There is no other park in Tokyo that has as many attractions as the Ueno Park. This large park is a favorite destination for Tokyo residents, and is home to many of the city's main attractions including the Tokyo National Museum, Ueno Zoo and the National Museum of Western Art. Make sure to see the Kaneiji temple and try and catch a a boat ride on the Shinobazu Pond.
4. Tsukiji Fish Market
This is the worlds largest and busiest fish market. With endless rows of hardworking fishermen slicing and dicing all different types of fish, it is easy to see why this is a favorite destination for tourists. Although the market itself is huge with plenty of room to roam, the internal environment is fast-paced. Take all the time you want, but be aware of your surroundings - this is a place of business and many workers don't enjoy maneuvering around stunned tourists. For those of you who are sushi fans, grab a sushi breakfast before heading into the market itself. If you're an early bird, be sure to get up early and check out the tuna auction at 5:00 AM.
5. Tokyo Imperial Palace and Gardens
The Imperial Palace is where the Emperor and Empress reside and is situated in the center of Tokyo. It is a short 10 minute walk from Tokyo station. The palace is surrounded by a water-filled moat and tree-covered grounds and is accompanied by the beautiful Imperial garden. Walk through a magnificent park set in the center of the city and get a taste of nature within the bustling metropolitan city. The Empress of Japan is personally involved with the garden itself - but more specifically the silk worms. The Park and Gardens are all open to the public free of charge. If you wish to visit the palace itself, you need to make reservations in advance through the Japanese Government website. Reservations may be made over the Internet and can take several weeks to receive approval.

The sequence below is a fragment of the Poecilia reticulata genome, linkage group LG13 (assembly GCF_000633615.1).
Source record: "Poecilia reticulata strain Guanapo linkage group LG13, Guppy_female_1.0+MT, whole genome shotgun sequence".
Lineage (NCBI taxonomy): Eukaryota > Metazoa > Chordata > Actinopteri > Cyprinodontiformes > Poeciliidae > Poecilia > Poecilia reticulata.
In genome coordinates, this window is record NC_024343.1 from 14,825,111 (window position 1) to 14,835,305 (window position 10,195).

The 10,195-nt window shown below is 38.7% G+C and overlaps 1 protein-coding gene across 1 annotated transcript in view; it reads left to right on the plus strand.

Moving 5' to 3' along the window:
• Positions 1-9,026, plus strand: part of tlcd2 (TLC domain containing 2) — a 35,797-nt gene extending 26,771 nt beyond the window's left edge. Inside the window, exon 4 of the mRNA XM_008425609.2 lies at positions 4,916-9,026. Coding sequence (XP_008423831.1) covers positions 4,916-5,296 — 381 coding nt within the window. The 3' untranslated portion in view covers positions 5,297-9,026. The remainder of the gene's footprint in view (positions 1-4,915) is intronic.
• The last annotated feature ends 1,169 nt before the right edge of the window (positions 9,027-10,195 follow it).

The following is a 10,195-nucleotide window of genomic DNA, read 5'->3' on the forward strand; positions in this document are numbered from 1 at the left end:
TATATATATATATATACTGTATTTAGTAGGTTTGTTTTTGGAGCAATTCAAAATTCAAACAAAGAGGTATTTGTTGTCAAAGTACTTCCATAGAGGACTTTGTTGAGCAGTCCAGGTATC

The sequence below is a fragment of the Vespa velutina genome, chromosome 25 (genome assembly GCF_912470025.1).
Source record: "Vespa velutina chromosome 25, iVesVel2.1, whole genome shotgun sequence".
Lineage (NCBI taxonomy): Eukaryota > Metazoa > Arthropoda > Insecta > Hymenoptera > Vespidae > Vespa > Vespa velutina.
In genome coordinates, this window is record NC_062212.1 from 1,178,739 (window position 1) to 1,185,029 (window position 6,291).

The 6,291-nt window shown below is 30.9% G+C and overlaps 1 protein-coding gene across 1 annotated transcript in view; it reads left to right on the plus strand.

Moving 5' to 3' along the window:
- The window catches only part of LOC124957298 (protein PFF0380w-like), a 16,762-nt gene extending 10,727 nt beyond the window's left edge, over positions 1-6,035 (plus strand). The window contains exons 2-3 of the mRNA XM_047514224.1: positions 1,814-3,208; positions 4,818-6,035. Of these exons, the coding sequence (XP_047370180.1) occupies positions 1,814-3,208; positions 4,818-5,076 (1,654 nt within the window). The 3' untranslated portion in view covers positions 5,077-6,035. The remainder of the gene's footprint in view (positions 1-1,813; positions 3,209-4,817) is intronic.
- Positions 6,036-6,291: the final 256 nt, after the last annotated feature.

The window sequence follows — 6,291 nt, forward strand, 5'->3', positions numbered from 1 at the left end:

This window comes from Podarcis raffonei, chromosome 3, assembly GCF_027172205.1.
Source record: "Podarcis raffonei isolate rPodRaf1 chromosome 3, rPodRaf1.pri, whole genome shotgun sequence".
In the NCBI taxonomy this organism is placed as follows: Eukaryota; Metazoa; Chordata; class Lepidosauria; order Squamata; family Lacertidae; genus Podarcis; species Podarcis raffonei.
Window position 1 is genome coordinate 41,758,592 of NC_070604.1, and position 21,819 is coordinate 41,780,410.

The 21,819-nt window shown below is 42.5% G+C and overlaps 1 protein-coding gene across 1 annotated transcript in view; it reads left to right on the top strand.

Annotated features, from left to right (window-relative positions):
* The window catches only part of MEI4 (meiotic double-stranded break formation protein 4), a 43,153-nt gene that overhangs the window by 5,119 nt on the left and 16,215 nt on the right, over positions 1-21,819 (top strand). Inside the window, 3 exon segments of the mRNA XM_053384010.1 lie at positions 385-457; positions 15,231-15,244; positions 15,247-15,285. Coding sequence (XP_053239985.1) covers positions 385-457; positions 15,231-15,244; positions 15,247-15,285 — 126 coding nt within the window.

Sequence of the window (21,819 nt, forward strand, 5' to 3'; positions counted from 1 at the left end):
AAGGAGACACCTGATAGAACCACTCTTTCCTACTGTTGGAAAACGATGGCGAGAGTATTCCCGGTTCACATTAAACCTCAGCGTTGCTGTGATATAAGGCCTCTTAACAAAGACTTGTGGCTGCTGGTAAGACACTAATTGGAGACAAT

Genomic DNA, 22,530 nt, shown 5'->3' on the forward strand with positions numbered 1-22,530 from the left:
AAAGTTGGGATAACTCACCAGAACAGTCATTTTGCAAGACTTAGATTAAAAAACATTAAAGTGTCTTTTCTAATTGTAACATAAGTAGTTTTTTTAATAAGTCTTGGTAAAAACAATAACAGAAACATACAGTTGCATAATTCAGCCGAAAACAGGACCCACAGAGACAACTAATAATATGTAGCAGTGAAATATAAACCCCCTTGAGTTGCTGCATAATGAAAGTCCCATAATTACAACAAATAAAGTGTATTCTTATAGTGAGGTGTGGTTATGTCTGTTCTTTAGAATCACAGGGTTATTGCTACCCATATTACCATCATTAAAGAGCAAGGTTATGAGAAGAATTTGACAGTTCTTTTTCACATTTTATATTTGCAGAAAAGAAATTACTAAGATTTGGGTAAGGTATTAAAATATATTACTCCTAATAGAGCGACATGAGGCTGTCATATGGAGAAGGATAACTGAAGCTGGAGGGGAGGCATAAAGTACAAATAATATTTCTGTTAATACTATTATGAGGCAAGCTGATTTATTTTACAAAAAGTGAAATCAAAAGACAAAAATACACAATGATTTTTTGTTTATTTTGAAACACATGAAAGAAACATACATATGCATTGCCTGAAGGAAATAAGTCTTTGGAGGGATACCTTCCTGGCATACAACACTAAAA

6. Tokyo Metropolitan Government Building
This building allows for the public to enjoy a 360 degree panoramic view of Tokyo from an observation deck. Along with free views of the city, there are also souvenir shops and a resturant.
7. Tokyo Skytree
Completed in 2012, the Tokyo Sky Tree Is a broadcasting and observation tower. It also contains restaurants and a 300 store mall. Heading up to the observation deck isn't necessary (it can be a little pricey) but it is a very cool to look at especially at night. The Tokyo Skytree is quickly becoming the new symbol of Tokyo, transforming the skyline signifcantly.
8. Tokyo Tower
Similar to the Skytree, the Tokyo Tower is an observation tower providing 360 degree views of the city. This tower has been an icon for the city since it opened in 1957. The design is based off the Eiffel Tower in Paris and stands 9 meters tall than its french counterpart. Visiting the observation deck isn't neccessary, but it's a beautiful sight to see lit up at night.
9. Takeshita Street
This is where Harajuku culture was born. Located across from the Harajuka JR Line, this famous street offers shops containing the latest Japanese fashion trends - most of which are unique and very well priced. There are also 1 yen stores here (similar to dollar stores), which make for a great place to pick up inexpensive souvenirs for friends and family members. This street can get very busy so visiting during the morning or avoiding weekends would be ideal. Make sure to pickup a delicious crepe or try out the Purikura (Japanese photo booths). For those of you searching for a little adventure, head over to the Kawaii Monster Cafe. You are served artwork-like food by girls dressed in Harajuku fashion. It is a little touristy and not on the cheap side, but it's a small price to pay for an interesting experience.
10. Senso-ji Temple